5. The amount of the reimbursed loss was a matter between Christina and her insurance company, and we will not second guess the unrebutted testimony that the insurer had determined Christina's loss to be $13,502.25. We note also that the trial court in making its restitution award ordered the probation department to notify Christina's insurer to give it an opportunity to pursue any remedy to recover that indemnification: "I don't know if there's an assignment clause or provision in their insurance, but as . . . pointed out in [People v. Garcia, supra, 185 Cal.App.4th 1203], Anchor General would have theoretically some recourse civilly to get back some of that restitution if it's . . . given to the victim. But that's up to Anchor." This is consistent with the California Supreme Court's holding in People v. Birkett (1999) 21 Cal.4th 226: "It appears clear from [now section 1202.4, subdivision (f)] that the Legislature intended to require a probationary offender, for rehabilitative and deterrent purposes, to make full restitution for all losses his crime had caused, and that such reparation should go entirely to the individual . . ., regardless of that victim's reimbursement from other sources. . . . [¶] Thus, . . . the immediate victim was entitled to receive from the probationer the full amount of the loss caused by the crime, regardless of whether, in the exercise of prudence, the victim had purchased private insurance that covered some or all of the same losses. Third parties . . . such as private insurers, who had already reimbursed the victim were thus left to their separate civil remedies, if any, to recover any such prior indemnification either from the victim or from the probationer." (Id. at p. 246; see also Garcia, supra, 185 Cal.App.4th at p. 1216 [trial court was required to order full restitution regardless of whether insurance covered a portion of the victim's losses].)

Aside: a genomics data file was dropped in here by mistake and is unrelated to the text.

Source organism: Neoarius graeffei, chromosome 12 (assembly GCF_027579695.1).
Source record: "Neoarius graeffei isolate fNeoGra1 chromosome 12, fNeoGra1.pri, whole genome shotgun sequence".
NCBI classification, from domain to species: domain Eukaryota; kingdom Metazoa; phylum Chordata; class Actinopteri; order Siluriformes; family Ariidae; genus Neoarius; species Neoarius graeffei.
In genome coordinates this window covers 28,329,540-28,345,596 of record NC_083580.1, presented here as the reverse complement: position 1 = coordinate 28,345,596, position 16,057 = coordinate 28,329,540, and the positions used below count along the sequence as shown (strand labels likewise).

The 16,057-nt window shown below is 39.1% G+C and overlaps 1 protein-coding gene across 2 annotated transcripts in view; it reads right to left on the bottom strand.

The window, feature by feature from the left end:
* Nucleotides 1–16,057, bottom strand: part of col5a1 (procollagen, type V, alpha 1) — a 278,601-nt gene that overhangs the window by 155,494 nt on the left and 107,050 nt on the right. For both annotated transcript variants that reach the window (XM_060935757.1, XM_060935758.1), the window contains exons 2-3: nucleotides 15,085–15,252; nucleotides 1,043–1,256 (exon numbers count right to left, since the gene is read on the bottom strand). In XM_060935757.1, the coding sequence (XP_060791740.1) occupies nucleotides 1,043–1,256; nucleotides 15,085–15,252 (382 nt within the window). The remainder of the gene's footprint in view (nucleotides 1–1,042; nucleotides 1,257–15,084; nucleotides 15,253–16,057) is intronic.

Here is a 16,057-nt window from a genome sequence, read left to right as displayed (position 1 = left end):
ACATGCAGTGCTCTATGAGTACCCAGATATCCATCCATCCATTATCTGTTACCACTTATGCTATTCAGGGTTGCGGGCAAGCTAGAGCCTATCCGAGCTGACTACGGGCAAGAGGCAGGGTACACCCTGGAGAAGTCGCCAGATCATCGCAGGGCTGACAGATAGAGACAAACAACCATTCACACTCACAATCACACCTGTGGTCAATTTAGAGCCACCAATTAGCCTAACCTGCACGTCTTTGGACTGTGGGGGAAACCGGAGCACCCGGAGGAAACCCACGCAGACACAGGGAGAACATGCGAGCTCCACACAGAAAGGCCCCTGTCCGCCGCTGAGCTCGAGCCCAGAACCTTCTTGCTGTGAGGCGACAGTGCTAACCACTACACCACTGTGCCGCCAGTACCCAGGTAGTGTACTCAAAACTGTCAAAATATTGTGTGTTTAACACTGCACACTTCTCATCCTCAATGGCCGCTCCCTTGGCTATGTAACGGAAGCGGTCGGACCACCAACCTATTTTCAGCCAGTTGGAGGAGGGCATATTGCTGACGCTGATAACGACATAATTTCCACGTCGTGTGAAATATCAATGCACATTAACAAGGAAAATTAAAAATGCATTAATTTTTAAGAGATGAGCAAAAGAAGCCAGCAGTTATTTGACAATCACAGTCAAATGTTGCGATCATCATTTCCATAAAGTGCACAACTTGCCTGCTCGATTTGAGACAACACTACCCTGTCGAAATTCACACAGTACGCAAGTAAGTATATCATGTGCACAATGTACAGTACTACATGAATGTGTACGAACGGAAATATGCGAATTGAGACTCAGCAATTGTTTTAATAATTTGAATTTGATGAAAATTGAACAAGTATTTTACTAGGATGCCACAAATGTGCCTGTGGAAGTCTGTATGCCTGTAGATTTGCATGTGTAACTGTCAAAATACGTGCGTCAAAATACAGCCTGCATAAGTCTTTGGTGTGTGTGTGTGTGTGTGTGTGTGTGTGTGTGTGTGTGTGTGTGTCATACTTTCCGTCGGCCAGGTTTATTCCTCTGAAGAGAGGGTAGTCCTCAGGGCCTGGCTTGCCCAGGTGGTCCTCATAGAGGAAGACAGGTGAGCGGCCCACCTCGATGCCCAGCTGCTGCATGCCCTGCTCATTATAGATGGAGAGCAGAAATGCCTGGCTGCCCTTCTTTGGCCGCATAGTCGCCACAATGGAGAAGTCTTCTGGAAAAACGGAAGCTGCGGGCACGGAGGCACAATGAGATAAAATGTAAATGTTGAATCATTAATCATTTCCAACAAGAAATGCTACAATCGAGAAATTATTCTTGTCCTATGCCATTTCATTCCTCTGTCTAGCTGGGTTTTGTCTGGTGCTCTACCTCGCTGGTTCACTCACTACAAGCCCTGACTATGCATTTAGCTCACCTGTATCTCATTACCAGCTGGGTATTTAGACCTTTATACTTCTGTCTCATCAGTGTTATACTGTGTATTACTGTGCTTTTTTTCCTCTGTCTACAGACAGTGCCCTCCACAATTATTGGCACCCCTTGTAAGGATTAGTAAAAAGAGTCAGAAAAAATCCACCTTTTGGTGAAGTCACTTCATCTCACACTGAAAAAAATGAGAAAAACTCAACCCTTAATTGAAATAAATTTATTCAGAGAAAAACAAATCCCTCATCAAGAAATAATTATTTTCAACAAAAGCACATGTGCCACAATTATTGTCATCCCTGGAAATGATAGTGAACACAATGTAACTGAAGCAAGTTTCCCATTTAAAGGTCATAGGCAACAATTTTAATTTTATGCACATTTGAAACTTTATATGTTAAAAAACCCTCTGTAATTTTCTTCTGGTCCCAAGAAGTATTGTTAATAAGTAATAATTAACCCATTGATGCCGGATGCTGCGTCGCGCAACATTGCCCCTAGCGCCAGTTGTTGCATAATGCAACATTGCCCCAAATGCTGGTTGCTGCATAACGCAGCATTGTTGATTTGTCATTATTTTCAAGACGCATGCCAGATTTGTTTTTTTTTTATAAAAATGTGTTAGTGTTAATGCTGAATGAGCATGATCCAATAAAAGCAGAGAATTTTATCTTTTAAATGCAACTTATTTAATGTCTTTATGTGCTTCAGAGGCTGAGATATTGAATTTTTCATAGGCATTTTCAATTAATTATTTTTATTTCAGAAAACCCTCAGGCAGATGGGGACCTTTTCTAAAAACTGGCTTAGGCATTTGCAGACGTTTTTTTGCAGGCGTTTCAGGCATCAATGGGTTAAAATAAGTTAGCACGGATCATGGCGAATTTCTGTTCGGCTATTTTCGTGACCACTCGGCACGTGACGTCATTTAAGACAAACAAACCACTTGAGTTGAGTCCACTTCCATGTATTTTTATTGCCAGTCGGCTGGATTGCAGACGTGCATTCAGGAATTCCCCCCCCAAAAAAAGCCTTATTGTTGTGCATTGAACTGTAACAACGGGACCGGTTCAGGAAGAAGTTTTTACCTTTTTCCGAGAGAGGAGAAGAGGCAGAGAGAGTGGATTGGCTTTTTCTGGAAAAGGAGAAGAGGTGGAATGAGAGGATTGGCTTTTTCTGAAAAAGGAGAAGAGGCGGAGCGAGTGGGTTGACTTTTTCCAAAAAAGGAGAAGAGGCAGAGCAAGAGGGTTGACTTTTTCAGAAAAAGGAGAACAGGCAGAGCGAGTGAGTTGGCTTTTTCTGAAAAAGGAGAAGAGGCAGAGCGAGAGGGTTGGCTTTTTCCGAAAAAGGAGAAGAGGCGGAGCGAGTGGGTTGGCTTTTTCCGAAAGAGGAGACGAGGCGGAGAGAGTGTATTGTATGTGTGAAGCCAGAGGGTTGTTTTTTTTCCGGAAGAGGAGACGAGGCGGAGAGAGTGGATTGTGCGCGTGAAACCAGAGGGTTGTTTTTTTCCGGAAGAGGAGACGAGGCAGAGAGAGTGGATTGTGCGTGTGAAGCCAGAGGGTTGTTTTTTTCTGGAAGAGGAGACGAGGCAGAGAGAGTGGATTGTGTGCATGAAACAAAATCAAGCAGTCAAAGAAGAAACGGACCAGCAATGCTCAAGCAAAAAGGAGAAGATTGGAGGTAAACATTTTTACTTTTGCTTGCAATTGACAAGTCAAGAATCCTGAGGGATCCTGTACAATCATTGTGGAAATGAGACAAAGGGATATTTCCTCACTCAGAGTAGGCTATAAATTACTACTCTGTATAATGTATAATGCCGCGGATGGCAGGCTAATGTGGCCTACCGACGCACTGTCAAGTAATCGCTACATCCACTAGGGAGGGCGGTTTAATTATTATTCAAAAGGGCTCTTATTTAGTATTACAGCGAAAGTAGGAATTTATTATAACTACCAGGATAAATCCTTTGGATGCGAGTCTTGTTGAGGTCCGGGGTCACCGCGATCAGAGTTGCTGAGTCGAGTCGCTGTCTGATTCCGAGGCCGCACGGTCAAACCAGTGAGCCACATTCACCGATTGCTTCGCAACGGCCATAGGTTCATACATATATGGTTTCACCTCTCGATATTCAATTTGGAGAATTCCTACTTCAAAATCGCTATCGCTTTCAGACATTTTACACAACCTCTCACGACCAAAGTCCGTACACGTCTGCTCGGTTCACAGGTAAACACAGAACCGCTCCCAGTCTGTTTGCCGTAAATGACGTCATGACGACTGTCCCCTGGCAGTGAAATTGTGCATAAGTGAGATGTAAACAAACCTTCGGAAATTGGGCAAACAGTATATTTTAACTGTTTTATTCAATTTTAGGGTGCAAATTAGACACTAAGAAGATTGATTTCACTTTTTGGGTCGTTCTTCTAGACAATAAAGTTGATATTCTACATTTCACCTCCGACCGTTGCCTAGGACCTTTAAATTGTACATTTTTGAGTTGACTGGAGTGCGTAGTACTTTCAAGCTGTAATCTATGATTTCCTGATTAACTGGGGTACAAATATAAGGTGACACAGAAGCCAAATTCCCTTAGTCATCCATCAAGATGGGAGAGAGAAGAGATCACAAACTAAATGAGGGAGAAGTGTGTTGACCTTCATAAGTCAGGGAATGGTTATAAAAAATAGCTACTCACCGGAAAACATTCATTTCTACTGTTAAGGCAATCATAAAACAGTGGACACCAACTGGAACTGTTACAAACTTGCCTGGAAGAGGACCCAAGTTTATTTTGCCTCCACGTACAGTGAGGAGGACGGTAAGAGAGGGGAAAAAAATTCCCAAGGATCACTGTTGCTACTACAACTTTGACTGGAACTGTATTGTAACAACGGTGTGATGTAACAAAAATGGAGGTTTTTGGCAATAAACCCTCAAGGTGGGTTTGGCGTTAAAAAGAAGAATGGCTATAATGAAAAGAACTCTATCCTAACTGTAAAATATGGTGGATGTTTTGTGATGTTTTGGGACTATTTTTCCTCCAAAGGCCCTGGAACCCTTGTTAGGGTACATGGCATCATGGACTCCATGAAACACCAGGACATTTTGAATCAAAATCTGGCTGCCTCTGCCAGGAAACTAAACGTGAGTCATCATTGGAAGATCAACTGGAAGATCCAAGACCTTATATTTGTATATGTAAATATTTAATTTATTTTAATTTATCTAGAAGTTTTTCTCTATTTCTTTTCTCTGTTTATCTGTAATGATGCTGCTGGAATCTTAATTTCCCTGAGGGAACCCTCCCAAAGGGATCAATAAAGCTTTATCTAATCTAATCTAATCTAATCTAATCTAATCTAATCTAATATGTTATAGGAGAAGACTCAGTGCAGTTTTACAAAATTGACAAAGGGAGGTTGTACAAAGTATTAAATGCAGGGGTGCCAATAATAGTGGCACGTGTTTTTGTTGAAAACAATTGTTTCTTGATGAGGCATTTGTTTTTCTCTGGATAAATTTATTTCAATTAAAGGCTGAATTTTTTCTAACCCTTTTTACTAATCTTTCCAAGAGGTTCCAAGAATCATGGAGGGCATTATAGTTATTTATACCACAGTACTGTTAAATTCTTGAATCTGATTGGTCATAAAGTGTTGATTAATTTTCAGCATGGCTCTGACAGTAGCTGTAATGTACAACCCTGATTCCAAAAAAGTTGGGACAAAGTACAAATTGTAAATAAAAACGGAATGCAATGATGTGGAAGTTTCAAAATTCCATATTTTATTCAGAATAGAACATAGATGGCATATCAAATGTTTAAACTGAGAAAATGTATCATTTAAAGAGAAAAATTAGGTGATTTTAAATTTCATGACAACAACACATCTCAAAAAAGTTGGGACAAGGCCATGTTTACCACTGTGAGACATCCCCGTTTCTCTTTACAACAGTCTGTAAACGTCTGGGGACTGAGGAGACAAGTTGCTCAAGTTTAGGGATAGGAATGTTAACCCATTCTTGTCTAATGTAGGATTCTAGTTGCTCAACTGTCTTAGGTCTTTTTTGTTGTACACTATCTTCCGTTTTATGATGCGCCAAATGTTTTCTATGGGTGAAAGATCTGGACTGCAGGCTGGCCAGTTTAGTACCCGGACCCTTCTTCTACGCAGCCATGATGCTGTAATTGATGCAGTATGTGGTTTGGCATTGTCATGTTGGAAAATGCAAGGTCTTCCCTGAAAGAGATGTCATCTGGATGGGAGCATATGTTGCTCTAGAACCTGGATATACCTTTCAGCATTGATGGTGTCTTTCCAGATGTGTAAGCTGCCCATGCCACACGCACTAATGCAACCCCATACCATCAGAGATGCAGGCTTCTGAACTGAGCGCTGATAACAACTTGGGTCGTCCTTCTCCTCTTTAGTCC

6. We pointed out that Welfare and Institutions Code section 730.6, subdivision (a)(1), the governing restitution provision in In re Alexander A., contained identical language to Penal Code section 1202.4, subdivision (f)(3)(A), which governs here. (In re Alexander A., supra, 192 Cal.App.4th at p. 853, fn. 3.) Additionally, the provision governing restitution for stolen or damaged property in juvenile cases similarly sets the measure of damages at "`[f]ull or partial payment for the value of stolen or damaged property. The value of stolen or damaged property shall be the replacement cost of like property, or the actual cost of repairing the property when repair is possible.'" (Ibid.) Likewise, the provisions applicable to restitution in Alexander A. did not authorize direct restitution for noneconomic losses. (Id. at p. 854.)
7. The citation to the California Supreme Court's recent decision in People v. Martinez (May 25, 2017, S219970) ___ Cal.5th ___ [2017 WL 2288995] does not aid the analysis. Martinez merely restates the accepted proposition that where restitution is imposed as a condition of probation, the trial court has broader discretion to require payment of losses not directly caused by the criminal conduct of which defendant was convicted. (See People v. Carbajal (1995) 10 Cal.4th 1114, 1121.) The issue here is not the extent of the connection between the defendant's conduct and the victim's loss. The question is how the post-theft value of a vehicle returned to the victim's representative can in any way be classified as a loss?